Conflict minerals: Private companies
As a result of the Securities and Exchange Commission’s (SEC) final rule on Section 1502 of the Dodd-Frank Wall Street Reform and Consumer Protection Act (the “Final Rule”), private companies not legally subject to the Final Rule’s reporting requirements are still impacted. Many private companies in the supply chain of registrants find themselves obligated to put in place a conflict minerals compliance program to enable credible and reliable reporting to meet commercial requirements of their customers. Specifically, many private companies that are suppliers to registrants are receiving requests from these customers to investigate their supply chain and provide information regarding the use of conflict minerals in the products they sell.
What does this mean for private companies?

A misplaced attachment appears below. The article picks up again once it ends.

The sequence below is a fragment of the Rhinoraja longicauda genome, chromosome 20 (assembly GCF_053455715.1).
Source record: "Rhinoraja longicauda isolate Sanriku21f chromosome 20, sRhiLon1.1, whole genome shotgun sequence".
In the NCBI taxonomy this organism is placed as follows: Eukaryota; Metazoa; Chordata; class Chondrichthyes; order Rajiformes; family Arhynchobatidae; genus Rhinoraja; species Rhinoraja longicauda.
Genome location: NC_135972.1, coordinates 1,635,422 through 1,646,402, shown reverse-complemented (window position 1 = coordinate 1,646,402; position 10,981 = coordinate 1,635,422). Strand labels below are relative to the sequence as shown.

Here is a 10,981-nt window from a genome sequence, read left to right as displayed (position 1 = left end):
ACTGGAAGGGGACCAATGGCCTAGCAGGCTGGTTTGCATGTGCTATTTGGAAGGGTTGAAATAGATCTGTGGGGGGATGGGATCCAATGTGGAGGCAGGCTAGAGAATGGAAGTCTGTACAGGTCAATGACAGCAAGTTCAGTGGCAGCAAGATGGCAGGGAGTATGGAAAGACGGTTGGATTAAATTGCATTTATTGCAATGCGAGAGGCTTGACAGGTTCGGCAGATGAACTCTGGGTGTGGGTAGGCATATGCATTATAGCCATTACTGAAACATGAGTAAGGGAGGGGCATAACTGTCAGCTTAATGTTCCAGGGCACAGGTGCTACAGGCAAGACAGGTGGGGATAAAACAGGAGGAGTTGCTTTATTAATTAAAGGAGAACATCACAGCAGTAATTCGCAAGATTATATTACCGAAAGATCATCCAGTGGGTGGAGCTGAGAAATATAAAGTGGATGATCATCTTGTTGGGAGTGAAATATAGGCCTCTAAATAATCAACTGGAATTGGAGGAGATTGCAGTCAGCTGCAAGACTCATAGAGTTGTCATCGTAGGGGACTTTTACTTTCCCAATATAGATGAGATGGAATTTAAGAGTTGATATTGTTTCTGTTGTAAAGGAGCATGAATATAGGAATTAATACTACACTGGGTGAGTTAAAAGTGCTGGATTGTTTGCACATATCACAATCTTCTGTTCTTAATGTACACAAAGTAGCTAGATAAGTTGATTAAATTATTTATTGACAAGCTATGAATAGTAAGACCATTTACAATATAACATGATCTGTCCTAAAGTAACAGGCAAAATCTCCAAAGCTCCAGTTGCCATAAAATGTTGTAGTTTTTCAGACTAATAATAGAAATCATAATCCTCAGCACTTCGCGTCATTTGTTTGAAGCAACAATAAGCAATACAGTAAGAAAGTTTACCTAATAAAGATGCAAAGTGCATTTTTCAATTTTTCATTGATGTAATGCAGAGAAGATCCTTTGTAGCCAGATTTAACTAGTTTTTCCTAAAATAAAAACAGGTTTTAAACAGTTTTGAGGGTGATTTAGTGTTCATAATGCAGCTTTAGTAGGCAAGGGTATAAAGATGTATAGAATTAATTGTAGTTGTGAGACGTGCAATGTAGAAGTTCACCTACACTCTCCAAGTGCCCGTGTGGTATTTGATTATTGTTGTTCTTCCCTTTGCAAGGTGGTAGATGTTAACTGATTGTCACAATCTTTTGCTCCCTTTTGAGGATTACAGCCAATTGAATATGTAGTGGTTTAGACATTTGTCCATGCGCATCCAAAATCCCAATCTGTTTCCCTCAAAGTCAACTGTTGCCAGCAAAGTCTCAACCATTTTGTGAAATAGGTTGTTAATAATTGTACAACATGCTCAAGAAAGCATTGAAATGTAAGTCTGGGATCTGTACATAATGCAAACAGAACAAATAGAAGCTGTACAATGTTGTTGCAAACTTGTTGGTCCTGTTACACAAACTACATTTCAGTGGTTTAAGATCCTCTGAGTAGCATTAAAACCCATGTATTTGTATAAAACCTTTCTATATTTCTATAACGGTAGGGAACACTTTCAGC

Bottom line–doing nothing may not be an option. As registrants subject to the Final Rule continue to gain greater insight and visibility into their supply chain procurement practices, they will increase their ability to take actions against non-compliant suppliers. Suppliers that do not comply with registrant customer information requests and other forms of engagement may find themselves at risk of being replaced by other suppliers. Impacted registrants will increasingly be held accountable for the performance of their conflict minerals compliance program performance and thus will increase the pressure on their suppliers to do the same.